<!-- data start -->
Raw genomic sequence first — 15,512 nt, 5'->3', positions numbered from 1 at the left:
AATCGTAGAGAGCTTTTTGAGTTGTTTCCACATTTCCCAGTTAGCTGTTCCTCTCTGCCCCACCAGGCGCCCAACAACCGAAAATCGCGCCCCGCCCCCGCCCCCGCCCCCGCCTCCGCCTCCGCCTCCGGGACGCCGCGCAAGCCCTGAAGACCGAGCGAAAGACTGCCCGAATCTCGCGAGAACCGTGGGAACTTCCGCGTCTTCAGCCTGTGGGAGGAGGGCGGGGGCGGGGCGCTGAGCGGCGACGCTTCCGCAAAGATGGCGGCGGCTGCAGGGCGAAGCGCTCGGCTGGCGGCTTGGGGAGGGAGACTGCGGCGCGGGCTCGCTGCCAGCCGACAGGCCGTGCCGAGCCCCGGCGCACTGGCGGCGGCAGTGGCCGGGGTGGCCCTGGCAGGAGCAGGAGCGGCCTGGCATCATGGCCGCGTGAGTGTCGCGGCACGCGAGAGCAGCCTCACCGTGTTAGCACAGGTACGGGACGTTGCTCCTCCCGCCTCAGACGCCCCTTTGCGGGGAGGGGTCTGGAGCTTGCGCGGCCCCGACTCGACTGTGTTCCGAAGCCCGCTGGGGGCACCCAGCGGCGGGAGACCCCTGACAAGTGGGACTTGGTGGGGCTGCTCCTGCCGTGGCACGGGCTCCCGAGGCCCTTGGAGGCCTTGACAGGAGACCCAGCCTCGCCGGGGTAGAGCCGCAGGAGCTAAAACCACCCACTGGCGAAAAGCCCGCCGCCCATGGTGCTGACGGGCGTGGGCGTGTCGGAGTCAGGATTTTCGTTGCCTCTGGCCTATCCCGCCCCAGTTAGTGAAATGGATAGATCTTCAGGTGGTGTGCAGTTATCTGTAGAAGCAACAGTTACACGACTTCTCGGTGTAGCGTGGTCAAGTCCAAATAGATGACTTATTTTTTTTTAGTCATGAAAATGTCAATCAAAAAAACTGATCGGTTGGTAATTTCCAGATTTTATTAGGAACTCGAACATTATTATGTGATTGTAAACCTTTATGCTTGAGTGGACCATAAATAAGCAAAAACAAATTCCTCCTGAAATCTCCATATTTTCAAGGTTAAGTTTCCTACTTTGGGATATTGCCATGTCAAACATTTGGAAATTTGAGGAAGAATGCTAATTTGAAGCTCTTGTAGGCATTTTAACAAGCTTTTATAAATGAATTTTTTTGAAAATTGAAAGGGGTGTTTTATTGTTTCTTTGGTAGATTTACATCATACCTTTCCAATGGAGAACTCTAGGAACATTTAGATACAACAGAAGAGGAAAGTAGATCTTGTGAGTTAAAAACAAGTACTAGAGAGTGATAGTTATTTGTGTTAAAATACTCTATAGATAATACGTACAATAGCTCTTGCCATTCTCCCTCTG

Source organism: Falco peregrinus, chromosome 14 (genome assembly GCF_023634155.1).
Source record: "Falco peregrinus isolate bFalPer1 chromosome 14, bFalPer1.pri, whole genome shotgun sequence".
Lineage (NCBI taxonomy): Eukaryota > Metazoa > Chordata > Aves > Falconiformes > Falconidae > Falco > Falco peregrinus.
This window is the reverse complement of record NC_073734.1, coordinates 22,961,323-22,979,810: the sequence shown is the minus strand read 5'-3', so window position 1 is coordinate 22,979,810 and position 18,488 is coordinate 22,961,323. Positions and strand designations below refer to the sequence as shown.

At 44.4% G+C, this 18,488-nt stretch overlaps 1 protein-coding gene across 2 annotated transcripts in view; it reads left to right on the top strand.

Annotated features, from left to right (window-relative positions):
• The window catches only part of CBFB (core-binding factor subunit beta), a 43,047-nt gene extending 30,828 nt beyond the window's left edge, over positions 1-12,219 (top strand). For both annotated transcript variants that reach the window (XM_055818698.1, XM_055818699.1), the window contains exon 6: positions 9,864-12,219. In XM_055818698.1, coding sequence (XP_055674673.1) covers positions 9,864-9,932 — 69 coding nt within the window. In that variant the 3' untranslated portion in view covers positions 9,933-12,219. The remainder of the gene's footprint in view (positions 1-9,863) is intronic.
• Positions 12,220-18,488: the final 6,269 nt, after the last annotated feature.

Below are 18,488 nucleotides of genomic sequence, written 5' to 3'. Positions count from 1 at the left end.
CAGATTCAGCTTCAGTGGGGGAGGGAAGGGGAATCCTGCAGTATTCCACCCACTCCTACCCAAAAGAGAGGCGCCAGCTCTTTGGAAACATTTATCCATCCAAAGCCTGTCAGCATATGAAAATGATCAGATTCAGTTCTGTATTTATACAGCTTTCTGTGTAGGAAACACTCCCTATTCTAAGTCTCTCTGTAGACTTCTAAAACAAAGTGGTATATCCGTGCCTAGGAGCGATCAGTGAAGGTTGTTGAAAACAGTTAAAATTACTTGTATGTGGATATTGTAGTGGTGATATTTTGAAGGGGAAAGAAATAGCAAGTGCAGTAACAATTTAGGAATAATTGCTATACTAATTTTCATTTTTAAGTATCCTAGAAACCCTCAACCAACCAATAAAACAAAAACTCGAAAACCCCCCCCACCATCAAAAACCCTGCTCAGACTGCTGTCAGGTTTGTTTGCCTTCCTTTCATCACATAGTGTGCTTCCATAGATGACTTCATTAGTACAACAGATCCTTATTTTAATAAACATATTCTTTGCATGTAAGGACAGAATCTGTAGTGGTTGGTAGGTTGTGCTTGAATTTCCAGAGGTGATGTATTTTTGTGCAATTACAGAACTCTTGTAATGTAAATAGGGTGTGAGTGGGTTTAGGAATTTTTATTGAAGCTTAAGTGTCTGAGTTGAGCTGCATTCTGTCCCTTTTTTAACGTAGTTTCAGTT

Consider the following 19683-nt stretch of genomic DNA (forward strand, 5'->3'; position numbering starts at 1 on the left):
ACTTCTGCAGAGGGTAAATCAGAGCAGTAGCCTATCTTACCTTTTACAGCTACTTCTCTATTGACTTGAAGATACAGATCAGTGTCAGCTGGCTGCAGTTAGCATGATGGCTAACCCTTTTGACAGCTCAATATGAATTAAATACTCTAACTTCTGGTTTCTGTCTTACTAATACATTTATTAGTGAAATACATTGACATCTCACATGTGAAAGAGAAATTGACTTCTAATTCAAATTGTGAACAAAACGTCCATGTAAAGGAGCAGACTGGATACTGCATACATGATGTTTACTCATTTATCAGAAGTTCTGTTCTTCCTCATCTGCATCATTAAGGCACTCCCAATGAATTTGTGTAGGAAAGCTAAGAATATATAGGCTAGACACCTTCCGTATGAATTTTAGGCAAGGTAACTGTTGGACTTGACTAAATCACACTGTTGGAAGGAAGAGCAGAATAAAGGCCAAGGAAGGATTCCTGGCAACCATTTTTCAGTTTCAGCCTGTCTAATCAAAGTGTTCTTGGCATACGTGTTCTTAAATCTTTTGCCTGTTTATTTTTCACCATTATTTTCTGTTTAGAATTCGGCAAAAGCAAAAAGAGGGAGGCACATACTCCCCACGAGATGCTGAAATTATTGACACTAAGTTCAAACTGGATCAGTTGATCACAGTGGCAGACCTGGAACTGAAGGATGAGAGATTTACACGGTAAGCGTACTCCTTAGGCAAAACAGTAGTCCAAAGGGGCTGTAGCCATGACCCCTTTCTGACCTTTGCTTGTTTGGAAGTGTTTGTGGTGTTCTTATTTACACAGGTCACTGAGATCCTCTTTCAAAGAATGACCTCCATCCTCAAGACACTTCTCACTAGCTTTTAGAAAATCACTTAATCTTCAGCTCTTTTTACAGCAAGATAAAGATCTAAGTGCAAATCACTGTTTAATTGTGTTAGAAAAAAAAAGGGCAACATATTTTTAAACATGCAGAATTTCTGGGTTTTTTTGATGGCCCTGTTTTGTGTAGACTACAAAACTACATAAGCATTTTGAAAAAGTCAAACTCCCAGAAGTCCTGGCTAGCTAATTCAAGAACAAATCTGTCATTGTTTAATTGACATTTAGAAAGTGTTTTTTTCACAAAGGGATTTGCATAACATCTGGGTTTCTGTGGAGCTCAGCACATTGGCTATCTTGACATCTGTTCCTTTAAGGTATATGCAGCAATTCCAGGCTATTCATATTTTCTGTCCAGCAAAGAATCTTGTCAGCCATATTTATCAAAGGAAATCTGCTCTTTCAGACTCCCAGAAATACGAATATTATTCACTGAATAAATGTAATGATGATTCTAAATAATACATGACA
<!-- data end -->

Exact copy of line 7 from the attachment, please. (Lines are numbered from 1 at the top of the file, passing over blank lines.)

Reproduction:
At 44.4% G+C, this 18,488-nt stretch overlaps 1 protein-coding gene across 2 annotated transcripts in view; it reads left to right on the top strand.